Friday, December 13, 2019

Outdated... On How Snopes Judged The Verity Of A Case About The Steubenville Rape.

The case was this one:

In late 2019, a years-old story about a hacker sentenced to prison in a case stemming from the infamous Steubenville High School rape in Ohio circulated on social media, even though the subject of the story had already been released from prison.
The story in question originated on the Russian government-funded network RT with the headline, “Hacker who helped expose Ohio rape case pleads guilty, faces more prison time than rapists.” It was published on Nov. 25, 2016, and reported on the indictment of Deric Lostutter.
Here are the facts: When Lostutter was indicted in July 2016, the then-29-year-old faced up to 16 years in prison. And when Trent Mays, 17, and Ma’lik Richmond, 16, both of whom were Steubenville High School football players, were convicted of raping a girl and distributing images of the assault on social media in 2013, Mays was sentenced to two years in juvenile detention while Richmond received a one-year sentence.

To complete that summary, note that Deric Lostutter's hacking was reported earlier by the Rolling Stone magazine in November of 2013:

On November 25th, the most notorious rape case in recent memory took yet another shocking twist. In Steubenville, Ohio, where a 16-year-old girl was raped by two high school football players in August 2012, a grand jury indicted the city’s School Superintendent, Michael McVey, on felony charges of tampering with evidence and obstructing justice. An elementary school principal and two coaches in the district were indicted as well, facing misdemeanor charges including failure to report child abuse and making false statements.
Shortly after the news hit that morning, Deric Lostutter, a skinny, scruffy 26-year-old programmer in Lexington, Kentucky, whipped out his cell phone and texted me a message. “We were called liars and more,” he wrote, but “we were right about it.” He had reason to feel vindicated. As one of the most notorious members of the hacker collective, Anonymous, Lostutter battled to bring justice to Steubenville, exposing secrets of a town that’s still reeling from the fallout today. He just never expected that he’d get raided by the FBI, and face more prison time than the rapists in the end.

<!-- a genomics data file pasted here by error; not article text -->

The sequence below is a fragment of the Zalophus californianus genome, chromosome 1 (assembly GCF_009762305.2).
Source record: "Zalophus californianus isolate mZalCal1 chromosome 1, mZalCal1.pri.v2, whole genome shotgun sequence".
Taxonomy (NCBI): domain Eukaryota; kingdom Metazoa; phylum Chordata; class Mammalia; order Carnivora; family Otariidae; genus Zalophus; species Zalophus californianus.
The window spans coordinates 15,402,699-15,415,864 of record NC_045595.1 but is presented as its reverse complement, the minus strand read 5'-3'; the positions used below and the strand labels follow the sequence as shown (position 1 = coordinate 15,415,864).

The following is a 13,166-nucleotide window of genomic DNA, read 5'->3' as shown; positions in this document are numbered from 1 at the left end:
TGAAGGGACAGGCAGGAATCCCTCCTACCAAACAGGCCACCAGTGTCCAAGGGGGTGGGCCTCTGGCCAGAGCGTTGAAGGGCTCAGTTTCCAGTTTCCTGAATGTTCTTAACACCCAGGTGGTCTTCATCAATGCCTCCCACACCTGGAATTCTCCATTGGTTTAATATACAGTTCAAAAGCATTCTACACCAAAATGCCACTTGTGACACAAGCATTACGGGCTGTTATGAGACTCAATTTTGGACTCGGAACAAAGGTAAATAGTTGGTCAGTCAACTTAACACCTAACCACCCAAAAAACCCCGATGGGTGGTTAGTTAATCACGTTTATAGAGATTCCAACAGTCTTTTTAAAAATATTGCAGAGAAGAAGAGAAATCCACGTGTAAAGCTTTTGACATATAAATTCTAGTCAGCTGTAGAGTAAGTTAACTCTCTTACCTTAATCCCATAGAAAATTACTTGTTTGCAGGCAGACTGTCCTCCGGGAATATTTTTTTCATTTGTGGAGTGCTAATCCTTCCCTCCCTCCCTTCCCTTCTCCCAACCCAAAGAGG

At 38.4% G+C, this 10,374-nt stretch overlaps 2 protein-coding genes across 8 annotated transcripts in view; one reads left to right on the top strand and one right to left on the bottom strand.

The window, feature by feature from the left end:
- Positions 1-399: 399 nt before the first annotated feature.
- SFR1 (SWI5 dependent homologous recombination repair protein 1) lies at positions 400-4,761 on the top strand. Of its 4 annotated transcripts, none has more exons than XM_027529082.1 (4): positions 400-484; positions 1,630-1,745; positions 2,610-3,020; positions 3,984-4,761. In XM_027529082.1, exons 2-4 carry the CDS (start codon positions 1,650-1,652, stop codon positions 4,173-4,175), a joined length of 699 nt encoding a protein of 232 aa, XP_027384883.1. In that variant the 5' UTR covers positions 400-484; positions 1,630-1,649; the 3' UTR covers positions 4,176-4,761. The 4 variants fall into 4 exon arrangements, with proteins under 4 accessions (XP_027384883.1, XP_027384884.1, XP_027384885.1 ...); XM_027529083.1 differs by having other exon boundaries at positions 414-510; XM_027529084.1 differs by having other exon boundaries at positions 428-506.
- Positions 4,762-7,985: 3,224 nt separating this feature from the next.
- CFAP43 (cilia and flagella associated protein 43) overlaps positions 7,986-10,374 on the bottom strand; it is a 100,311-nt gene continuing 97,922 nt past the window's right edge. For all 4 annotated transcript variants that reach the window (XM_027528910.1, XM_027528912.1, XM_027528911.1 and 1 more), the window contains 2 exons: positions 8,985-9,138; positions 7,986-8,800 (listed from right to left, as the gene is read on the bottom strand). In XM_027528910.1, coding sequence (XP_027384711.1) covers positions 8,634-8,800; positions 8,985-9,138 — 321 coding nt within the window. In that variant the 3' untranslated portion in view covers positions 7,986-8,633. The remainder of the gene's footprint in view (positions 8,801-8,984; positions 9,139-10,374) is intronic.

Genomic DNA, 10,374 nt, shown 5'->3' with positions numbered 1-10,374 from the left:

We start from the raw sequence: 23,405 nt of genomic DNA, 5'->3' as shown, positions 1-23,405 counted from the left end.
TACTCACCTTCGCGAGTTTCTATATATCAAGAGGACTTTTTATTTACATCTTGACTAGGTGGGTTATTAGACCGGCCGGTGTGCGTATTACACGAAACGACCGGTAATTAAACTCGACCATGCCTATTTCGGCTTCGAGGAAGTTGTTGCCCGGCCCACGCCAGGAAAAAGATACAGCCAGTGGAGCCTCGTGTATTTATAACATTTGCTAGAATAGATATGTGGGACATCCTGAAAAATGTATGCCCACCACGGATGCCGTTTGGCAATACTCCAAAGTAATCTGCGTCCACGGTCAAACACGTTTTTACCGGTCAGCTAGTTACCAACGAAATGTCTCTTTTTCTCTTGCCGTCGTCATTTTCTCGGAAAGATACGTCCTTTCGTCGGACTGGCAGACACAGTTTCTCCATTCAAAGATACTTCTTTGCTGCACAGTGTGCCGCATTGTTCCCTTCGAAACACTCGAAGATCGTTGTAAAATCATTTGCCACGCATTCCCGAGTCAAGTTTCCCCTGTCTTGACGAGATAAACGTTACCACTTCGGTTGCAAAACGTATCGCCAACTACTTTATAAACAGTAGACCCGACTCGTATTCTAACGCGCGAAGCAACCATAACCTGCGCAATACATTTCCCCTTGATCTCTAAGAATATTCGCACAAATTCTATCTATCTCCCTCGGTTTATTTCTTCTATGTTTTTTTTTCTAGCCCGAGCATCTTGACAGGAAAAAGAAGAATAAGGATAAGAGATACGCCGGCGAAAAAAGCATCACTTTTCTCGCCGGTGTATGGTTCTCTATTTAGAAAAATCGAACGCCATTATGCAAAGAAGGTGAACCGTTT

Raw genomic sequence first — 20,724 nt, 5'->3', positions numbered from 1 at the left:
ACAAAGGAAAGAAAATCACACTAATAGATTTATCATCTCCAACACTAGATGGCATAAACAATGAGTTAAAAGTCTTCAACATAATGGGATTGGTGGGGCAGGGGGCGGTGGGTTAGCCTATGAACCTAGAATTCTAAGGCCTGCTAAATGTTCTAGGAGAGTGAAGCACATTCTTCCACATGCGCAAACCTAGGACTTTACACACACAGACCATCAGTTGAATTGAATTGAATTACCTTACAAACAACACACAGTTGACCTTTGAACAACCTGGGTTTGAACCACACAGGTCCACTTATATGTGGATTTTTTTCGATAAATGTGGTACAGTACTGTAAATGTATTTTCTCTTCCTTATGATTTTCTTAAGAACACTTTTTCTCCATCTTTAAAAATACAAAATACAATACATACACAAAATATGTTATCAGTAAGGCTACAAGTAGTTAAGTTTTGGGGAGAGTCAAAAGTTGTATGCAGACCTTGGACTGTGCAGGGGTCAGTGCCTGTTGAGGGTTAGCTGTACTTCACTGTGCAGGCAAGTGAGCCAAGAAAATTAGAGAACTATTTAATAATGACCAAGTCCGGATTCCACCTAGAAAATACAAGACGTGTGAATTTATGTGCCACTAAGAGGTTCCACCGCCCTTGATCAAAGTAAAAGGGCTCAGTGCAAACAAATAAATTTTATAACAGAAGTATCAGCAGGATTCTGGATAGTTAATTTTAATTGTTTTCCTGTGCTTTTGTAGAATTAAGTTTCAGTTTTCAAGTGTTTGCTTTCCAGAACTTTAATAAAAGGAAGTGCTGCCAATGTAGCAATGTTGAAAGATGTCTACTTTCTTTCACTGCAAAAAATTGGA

Thus, it is not true that the original story came from RT, the Russian government-funded network, because it had already been reported in US media, though RT re-ignited the conversation.

Snopes' final assessment of the truth of all this is "outdated!"  The author of the Snopes post makes good comments about the difficulty of comparing federal and state sentences with each other and about the different age categories of the Steubenville rapists and the hacker (the latter was an adult in 2013, the former were not).  But "outdated?"

Here's the justification for that Snopes decision:

Because this story is years old at the time of this writing, and every person incarcerated has now served time and been released, we are rating this claim “Outdated.” We further note that because of the varying factors in each case, they make poor comparisons. Also, Lostutter did not serve more time in prison than one of the Steubenville rape defendants served in juvenile detention.

I disagree with that take on the story as outdated.   

Snopes tells us that they use "outdated" when "[the] rating applies to items for which subsequent events have rendered their original truth rating irrelevant (e.g., a condition that was the subject of protest has been rectified, or the passage of a controversial law has since been repealed)".

That the incarcerated have since been released does not make the original study irrelevant, because it never was about the individuals involved in the Steubenville horrors.   It was about the way culture often privileges accused rapists over their alleged victims and even over those who want to rectify that problematic situation.  To actually find this case "outdated" would require, for me at last, that the legal treatment of rape victims and those accused of rapes was made fairer so  that another Steubenville could not happen.

And sure, I understand that the RT had different goals in re-publicizing this case.  And I also get the other differences which affected the sentencing of Lostutter and the two convicted rapists.  But the issues raised by this debate are certainly not outdated.